Then I replaced the sails, the roller of the ancher roller (the other one was warn right off) and carved down the anchor so that I could fit the securing pin in the hole on the anchor roller.

I Installed the solar panels, reprogrammed the controller to accept Lithium, top balanced my new lithium cells and installed them.

Had some trouble getting the app to connect to the battery management system (BMS) but, soon I had it working and battery was fully charged! It was so nice to have a fridge and lights again after an entire week without.

The engine aboard has been a source of irritation for me. When we arrived in Gold River in the fall, the engines secondary fuel filter had been leaking into the bilge and the bilge pumps dumping this into the ocean! I was in a panic upon arrival because this is so hugely against my environmentalist principles that I was fraught with anxiety!

It seems that the installation of a correct o-ring and the correct tightening procedure, took care of this problem. Upon firing the engine up for the first time in 9 months, the leak was fixed! The engine started and ran perfectly!

Now, the throttle on the other hand, created new problems. Both the throttle and the shift cable had slowly become stiffer and stiffer over the last few years. So, when I cranked the engine over, it started and I gave it a bit more fuel. The throttle lever snapped off in my hand due to the amount of force required to operate it. So, another project availed itself. I thought that the cables had become stiff, but, it turns out that it was just the stainless pins that transferred the action of the throttle lever and transmission shift cables were corroded inside the aluminum casing of the binnacle. Once I cleaned up and oiled the pins, the cables worked smoothly. The throttle lever ended up being threaded on both ends with a very common thread that I just happened to have the right drill bit and tap for. So, I drilled and tapped a new hole in the pin to accept the lever and voila, good as new!

The little red head on the left is the throttle lever that snapped off and the transmission lever on the right

The premonition

The original Northern Ontario dive into the my home lake (video of the dock near the beginning) was supposed to signify the splash of Ariose in Nova Scotia. Because of technical difficulties (a micro SD card that couldn’t handle the 4k video) the splash was not captured by the drone, although, the literal splash did occur, I swear – it was refreshing!

Tim about to splash in Trout Lake – FAIL!

Local marina politics at Gold River Marina in Nova Scotia conspired to obliterate my splash date, robbing me of precious preparatory time for my journey on the water. Then I had to sit, ready to go, on the hard through a gorgeous long weekend and think about the last time that Ariose was robbed of the splashing – the marina in Kingston in 2021!. It almost seemed as though, the original malfunction of the drone, just before the northern Ontario splash, was a sign of things to come!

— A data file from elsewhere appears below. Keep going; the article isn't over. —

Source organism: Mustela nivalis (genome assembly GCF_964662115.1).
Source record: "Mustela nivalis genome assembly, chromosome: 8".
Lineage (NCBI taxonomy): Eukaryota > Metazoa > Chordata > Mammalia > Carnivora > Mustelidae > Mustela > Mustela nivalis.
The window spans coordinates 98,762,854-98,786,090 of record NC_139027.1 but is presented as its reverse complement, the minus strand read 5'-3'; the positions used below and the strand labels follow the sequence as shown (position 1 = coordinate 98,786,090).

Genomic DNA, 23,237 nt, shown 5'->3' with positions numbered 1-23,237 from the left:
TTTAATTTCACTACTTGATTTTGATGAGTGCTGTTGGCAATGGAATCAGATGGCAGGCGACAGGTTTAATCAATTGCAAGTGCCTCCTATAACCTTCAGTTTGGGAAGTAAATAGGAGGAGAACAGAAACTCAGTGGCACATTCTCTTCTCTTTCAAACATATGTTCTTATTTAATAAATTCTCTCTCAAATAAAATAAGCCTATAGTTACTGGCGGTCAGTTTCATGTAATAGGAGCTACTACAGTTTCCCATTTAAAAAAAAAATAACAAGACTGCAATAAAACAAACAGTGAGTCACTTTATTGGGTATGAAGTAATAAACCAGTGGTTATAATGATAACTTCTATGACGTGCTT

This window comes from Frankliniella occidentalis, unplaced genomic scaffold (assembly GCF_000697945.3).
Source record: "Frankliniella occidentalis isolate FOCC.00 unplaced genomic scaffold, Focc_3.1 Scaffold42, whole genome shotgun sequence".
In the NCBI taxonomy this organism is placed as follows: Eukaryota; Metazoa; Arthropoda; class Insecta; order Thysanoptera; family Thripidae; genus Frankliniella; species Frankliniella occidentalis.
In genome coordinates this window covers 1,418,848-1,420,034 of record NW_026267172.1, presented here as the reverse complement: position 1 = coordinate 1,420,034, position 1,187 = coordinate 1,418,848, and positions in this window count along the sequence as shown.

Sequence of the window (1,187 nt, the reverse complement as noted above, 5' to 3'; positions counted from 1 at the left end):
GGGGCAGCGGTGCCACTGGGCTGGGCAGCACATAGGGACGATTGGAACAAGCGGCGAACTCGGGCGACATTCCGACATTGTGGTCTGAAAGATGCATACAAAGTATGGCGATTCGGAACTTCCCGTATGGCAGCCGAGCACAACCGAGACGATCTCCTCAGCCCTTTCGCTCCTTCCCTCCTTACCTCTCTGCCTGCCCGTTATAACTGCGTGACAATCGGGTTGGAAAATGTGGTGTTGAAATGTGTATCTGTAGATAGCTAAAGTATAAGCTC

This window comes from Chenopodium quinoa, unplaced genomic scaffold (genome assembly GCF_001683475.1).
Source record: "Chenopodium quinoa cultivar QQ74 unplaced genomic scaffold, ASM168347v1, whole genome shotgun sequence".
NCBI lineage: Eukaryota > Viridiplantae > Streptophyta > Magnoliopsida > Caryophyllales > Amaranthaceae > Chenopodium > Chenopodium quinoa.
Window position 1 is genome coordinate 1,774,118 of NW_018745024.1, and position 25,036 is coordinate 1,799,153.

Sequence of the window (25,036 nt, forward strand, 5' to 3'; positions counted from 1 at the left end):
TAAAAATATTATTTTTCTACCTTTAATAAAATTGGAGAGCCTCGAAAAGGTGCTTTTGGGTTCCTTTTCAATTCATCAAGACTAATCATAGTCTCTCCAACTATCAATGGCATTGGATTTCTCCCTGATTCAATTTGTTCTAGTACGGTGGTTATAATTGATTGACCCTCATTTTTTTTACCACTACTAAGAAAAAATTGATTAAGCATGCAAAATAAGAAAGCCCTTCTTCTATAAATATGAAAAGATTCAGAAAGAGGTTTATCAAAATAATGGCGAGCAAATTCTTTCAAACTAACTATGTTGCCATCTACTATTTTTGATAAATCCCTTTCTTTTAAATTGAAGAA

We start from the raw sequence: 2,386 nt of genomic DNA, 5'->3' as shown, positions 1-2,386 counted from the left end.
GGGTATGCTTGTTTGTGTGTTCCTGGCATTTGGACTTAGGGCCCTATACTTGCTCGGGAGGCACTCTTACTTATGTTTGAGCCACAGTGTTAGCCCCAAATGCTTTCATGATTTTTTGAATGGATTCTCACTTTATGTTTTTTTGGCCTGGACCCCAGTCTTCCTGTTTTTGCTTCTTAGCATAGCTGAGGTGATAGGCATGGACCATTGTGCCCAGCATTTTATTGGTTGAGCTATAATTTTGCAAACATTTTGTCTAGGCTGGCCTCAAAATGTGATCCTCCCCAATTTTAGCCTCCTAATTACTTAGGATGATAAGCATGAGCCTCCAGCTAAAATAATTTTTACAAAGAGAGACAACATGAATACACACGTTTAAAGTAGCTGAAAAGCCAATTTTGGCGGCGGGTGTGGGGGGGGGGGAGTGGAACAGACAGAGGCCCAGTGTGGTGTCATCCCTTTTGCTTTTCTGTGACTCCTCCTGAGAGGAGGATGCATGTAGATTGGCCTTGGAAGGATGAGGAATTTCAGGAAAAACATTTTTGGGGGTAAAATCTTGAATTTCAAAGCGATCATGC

A blessing in disguise?

At the time of writing, hurricane Franklin came and went. Now hurricane Lee is forecast to build into a catagory 3+ hurricane and is set to make landfall directly over Ariose and is creating a frenzy of activity this coming week as boat owners instruct the marina to get their boats out of the water! I guess I’ll stick it out and then splash after Lee has passed.

I just hope that next week brings some water close to the hull. It’s all I can do but hope!

Hurricane Lee (eventually downgraded to a tropical storm)

Having a friend nearby willing to take me in during the hurricane was a blessing, thanks George. We lost power on the first morning of the storm and remained without power over the next night. Then next morning George had already been out to find that the road along the ocean front to his house had been piled up with debree and rocks from the massive waves. On the way to check out his boat anchored in Lunenburg harbour, he had to pick his way through the piles on the way back to keep from bottoming out on the rocks! (his boat Sh’Boom- an Alberg 29 – was rocking but holding fast). Within hours though, the road was cleared.

With the forecast showing that the worst of Tropical Storm Lee had passed, George took me to Ariose to check on it and to leave me to begin the process of installing everything that I had already installed a few weeks before! Luckily, we were on the side of the storm that normally doesn’t get all the rain, so , there was very little problem with leakage inside. Mostly, there was tons of debris from nearby trees on deck, but, no damage. I was surprised by the speed in which everything went back on. I think that having a dry run made the second re-install go pretty smoothly! There’s always a silver lining, if you try hard enough to find one!

After the storm, the marina had a lot of cleanup to do because, in their rush to get as many boats out as they could before the storm, a lot of services that they normally provide went undone. There was a few days of catch up to finish pressure washing hulls and putting things away that would have normally been part of the process. Then….finally, the day came when Ariose and I were next on the list! Stay tuned for this epic beginning to the journey! Fair winds!

Click on the link for the full length video!